By: Matthew Liedke
With public anger over the financial meltdown of 2008 directed at corporate executives, it may seem unfeasible to make a movie that makes an audience feel sorry for them. However, “The Company Men” manages to pull it off.
The film follows the story of three men working for a large company, Bobby Walker (Ben Affleck), is a man waiting on a promotion and raising a family. Gene McCarly (Tommy Lee Jones), a supervisor trying to keep his workers in the middle of the recession, and Phil Woodward (Chris Cooper), a man working under Gene who is worried about the recession.
When the company begins downsizing, Bobby is immediately let go and has to begin his search to find a new job. Meanwhile Gene tries to have integrity and defend the workingman in a business that is becoming more and more about the stockholders and Phil is kept on edge as more and more people around him are let go.
Story shows what many Americans are going through.
“The Company Men” is extremely engaging and emotional right from the start. The film balances what it’s like to be in a competitive job market whether you’re young or old and how people of integrity are becoming the old guard at many companies that are only concerned with how to make a bigger profit.
The pacing is fantastic. The film never slows down and it balances the story of the three men very well. The audience has time to become attached to all of the characters that deal with their individual trials.
Audience members can relate to these characters as well. Bobby represents what it’s like to be a person looking for a job with little success while knowing that people are depending on you, Phil shows how scary it can be for older people to enter an evolving job market and Gene shows what it’s like to be an executive who is at odds with his peers.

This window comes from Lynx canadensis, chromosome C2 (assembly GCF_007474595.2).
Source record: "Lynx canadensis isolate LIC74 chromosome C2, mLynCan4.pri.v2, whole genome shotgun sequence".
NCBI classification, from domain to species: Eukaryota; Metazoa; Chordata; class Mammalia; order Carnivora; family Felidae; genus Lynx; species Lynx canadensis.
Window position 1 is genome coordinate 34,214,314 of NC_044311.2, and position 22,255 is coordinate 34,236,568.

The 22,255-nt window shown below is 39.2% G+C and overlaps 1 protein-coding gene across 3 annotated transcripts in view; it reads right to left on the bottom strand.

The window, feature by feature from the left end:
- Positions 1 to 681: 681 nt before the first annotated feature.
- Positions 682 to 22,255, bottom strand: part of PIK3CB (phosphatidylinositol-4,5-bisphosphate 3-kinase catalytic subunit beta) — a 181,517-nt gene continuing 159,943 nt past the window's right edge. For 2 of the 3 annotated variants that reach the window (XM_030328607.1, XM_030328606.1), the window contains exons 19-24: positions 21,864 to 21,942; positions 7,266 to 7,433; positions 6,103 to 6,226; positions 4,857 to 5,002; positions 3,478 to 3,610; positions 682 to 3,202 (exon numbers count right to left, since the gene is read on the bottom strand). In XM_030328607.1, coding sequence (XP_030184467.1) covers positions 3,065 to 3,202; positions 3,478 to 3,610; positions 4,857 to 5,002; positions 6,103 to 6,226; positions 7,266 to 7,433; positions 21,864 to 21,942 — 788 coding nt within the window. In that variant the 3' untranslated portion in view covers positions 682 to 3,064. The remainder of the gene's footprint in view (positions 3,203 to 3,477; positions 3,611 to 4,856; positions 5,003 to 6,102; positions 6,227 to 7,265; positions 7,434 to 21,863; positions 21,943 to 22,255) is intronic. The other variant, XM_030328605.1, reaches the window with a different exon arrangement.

It was great to see this system of film making work by following three characters whose paths intersect. The recent film “Hereafter” directed by Clint Eastwood shows how following three characters in a film can go wrong. However “The Company Men” gets it completely right.
Oscar powered cast shines in film.
I didn’t have a quarrel with any single performance in this film. Ben Affleck has been building a great streak lately with his other recent film “The Town” and now this. Watching the film an audience can really see how far Affleck has come. In the ‘90s, Affleck was an actor who you would see in a role, but would still see Affleck instead of the character. That has completely disappeared with Affleck really getting into the character and showing a lot of emotion.
The one who really steals the show though is Tommy Lee Jones who was absolutely brilliant in the picture. This is probably one of Jones’ best performances and can be held up with his roles in “No Country for Old Men” and “The Fugitive.” Chris Cooper is strong as well; playing a very sad role. The emotion comes through heavily and he made the character very easy to get invested in. Kevin Costner was also in the film as Affleck’s brother-in-law, however the role is not that large. Despite this, the performance is well done.
Characters have flaws despite being performed well.
One of the only flaws that make it difficult for people to enjoy is the luxurious lifestyle that these people were living before the recession hit. All the characters in this film own nice cars, beautiful homes upwards of $800,000, and memberships at fancy golf courses. This at times does make it difficult to feel sorry for the characters when you think of some of the irresponsible spending that these characters were doing. Fortunately, this is largely avenged when we get deeper into the minds of these characters and they begin to show their true colors.
Strong performances and plot leads to high rating.
Overall, “The Company Men” is a very good film. The ensemble is incredibly powerful and can keep the audience invested throughout the entire picture. Despite my small flaws with the characters at times, I still believe that they were well done. I highly recommend seeing this whenever you get a chance. Four out of Five.
The Company Men is showing at the Fargo Theatre at these times:
Fri – 5p.m., 7:15p.m., 9:40p.m.
Sat & Sun – 12:30p.m., 2:45p.m., 5p.m., 7:15p.m.
Mon-Thurs – 5p.m., 7:15p.m.
Edited by Mark Radcliffe (Senior Mass Communications Ad/Pr)